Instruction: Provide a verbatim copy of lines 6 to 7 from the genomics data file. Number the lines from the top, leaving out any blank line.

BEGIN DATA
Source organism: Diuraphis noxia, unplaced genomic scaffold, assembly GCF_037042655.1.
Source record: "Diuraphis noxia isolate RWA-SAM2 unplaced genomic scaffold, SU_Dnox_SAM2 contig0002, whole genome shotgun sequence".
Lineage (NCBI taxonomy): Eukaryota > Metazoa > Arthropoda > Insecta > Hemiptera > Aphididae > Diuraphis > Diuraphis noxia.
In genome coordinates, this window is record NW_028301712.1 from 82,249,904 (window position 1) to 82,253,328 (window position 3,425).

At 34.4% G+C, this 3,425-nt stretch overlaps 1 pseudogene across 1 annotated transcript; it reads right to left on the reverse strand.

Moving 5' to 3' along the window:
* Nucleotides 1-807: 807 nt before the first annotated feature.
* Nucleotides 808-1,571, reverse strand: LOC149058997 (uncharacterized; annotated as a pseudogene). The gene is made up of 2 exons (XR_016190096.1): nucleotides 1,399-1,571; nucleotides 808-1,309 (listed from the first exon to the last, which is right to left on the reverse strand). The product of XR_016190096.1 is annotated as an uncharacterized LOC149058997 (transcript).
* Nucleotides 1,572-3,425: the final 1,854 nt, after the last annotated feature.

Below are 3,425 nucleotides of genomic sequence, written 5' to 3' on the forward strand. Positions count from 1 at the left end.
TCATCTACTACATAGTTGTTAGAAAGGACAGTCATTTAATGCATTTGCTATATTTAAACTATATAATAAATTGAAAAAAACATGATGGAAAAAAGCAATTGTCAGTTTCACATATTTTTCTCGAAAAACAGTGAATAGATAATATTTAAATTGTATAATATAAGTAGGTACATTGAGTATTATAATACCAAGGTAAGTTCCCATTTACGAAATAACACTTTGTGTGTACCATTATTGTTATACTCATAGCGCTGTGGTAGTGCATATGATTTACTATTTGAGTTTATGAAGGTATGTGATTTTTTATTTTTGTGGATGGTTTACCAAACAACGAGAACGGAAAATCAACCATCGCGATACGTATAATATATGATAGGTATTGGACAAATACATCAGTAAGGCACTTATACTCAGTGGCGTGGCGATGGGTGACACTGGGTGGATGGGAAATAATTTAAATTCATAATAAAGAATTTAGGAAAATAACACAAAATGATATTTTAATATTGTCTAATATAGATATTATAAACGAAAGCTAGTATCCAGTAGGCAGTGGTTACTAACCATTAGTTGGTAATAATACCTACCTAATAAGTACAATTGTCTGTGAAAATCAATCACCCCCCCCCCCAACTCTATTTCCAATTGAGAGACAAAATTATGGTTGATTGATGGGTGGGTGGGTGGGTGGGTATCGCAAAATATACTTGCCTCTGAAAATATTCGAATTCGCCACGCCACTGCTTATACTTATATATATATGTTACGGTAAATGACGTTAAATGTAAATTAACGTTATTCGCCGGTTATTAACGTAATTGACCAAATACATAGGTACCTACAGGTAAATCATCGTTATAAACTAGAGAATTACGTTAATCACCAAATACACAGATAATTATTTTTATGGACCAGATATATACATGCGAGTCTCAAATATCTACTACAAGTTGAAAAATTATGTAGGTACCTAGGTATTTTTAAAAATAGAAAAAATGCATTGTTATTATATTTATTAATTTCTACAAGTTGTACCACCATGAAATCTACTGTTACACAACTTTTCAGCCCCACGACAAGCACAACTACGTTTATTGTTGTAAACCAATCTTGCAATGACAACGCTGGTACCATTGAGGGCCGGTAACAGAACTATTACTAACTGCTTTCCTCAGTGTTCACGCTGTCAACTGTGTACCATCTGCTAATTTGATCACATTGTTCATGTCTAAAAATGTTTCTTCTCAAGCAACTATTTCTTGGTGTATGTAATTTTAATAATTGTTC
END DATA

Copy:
Moving 5' to 3' along the window:
* Nucleotides 1-807: 807 nt before the first annotated feature.